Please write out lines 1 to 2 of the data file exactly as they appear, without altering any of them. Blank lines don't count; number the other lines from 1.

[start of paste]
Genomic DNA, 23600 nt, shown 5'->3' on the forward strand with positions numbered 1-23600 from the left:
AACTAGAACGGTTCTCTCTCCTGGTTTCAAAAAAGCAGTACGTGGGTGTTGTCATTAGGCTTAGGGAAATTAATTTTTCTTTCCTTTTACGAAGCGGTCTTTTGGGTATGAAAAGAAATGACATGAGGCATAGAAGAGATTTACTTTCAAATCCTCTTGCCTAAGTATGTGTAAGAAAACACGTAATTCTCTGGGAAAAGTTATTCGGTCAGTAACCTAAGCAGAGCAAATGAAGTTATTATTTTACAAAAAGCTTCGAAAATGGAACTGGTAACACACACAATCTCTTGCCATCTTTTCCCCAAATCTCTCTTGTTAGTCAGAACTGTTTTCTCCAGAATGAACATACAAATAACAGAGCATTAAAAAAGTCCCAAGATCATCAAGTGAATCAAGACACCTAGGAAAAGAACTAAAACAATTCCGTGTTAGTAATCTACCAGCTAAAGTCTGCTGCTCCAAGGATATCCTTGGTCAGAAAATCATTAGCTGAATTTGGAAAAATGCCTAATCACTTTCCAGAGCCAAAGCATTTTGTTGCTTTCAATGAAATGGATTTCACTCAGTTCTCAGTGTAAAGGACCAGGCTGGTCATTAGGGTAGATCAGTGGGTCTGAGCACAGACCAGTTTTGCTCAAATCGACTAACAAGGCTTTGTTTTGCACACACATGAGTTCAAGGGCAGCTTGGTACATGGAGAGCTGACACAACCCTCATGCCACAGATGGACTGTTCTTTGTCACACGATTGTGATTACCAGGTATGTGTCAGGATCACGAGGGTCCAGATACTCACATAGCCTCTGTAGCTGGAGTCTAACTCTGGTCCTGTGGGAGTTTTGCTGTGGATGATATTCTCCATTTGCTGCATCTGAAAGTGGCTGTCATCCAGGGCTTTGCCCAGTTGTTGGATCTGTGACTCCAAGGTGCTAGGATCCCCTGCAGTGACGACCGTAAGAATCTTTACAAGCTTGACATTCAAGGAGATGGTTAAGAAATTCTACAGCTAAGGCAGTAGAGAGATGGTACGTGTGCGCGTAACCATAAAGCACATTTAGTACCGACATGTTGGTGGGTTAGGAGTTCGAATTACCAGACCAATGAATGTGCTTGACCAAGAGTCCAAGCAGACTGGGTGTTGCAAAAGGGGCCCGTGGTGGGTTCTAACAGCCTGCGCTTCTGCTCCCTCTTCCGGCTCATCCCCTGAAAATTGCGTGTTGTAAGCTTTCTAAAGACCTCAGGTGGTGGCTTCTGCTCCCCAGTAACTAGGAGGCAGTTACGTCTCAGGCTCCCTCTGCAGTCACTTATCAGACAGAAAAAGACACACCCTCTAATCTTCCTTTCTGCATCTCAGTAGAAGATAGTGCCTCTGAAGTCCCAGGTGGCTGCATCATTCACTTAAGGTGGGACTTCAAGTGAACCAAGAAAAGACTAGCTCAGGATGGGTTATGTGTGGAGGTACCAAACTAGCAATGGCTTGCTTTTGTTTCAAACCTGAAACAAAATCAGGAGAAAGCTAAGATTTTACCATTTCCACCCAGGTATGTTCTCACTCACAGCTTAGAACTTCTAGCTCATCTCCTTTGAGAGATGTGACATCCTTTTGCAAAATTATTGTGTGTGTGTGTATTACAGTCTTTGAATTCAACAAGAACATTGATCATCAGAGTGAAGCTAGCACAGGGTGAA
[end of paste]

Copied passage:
Genomic DNA, 23600 nt, shown 5'->3' on the forward strand with positions numbered 1-23600 from the left:
AACTAGAACGGTTCTCTCTCCTGGTTTCAAAAAAGCAGTACGTGGGTGTTGTCATTAGGCTTAGGGAAATTAATTTTTCTTTCCTTTTACGAAGCGGTCTTTTGGGTATGAAAAGAAATGACATGAGGCATAGAAGAGATTTACTTTCAAATCCTCTTGCCTAAGTATGTGTAAGAAAACACGTAATTCTCTGGGAAAAGTTATTCGGTCAGTAACCTAAGCAGAGCAAATGAAGTTATTATTTTACAAAAAGCTTCGAAAATGGAACTGGTAACACACACAATCTCTTGCCATCTTTTCCCCAAATCTCTCTTGTTAGTCAGAACTGTTTTCTCCAGAATGAACATACAAATAACAGAGCATTAAAAAAGTCCCAAGATCATCAAGTGAATCAAGACACCTAGGAAAAGAACTAAAACAATTCCGTGTTAGTAATCTACCAGCTAAAGTCTGCTGCTCCAAGGATATCCTTGGTCAGAAAATCATTAGCTGAATTTGGAAAAATGCCTAATCACTTTCCAGAGCCAAAGCATTTTGTTGCTTTCAATGAAATGGATTTCACTCAGTTCTCAGTGTAAAGGACCAGGCTGGTCATTAGGGTAGATCAGTGGGTCTGAGCACAGACCAGTTTTGCTCAAATCGACTAACAAGGCTTTGTTTTGCACACACATGAGTTCAAGGGCAGCTTGGTACATGGAGAGCTGACACAACCCTCATGCCACAGATGGACTGTTCTTTGTCACACGATTGTGATTACCAGGTATGTGTCAGGATCACGAGGGTCCAGATACTCACATAGCCTCTGTAGCTGGAGTCTAACTCTGGTCCTGTGGGAGTTTTGCTGTGGATGATATTCTCCATTTGCTGCATCTGAAAGTGGCTGTCATCCAGGGCTTTGCCCAGTTGTTGGATCTGTGACTCCAAGGTGCTAGGATCCCCTGCAGTGACGACCGTAAGAATCTTTACAAGCTTGACATTCAAGGAGATGGTTAAGAAATTCTACAGCTAAGGCAGTAGAGAGATGGTACGTGTGCGCGTAACCATAAAGCACATTTAGTACCGACATGTTGGTGGGTTAGGAGTTCGAATTACCAGACCAATGAATGTGCTTGACCAAGAGTCCAAGCAGACTGGGTGTTGCAAAAGGGGCCCGTGGTGGGTTCTAACAGCCTGCGCTTCTGCTCCCTCTTCCGGCTCATCCCCTGAAAATTGCGTGTTGTAAGCTTTCTAAAGACCTCAGGTGGTGGCTTCTGCTCCCCAGTAACTAGGAGGCAGTTACGTCTCAGGCTCCCTCTGCAGTCACTTATCAGACAGAAAAAGACACACCCTCTAATCTTCCTTTCTGCATCTCAGTAGAAGATAGTGCCTCTGAAGTCCCAGGTGGCTGCATCATTCACTTAAGGTGGGACTTCAAGTGAACCAAGAAAAGACTAGCTCAGGATGGGTTATGTGTGGAGGTACCAAACTAGCAATGGCTTGCTTTTGTTTCAAACCTGAAACAAAATCAGGAGAAAGCTAAGATTTTACCATTTCCACCCAGGTATGTTCTCACTCACAGCTTAGAACTTCTAGCTCATCTCCTTTGAGAGATGTGACATCCTTTTGCAAAATTATTGTGTGTGTGTGTATTACAGTCTTTGAATTCAACAAGAACATTGATCATCAGAGTGAAGCTAGCACAGGGTGAA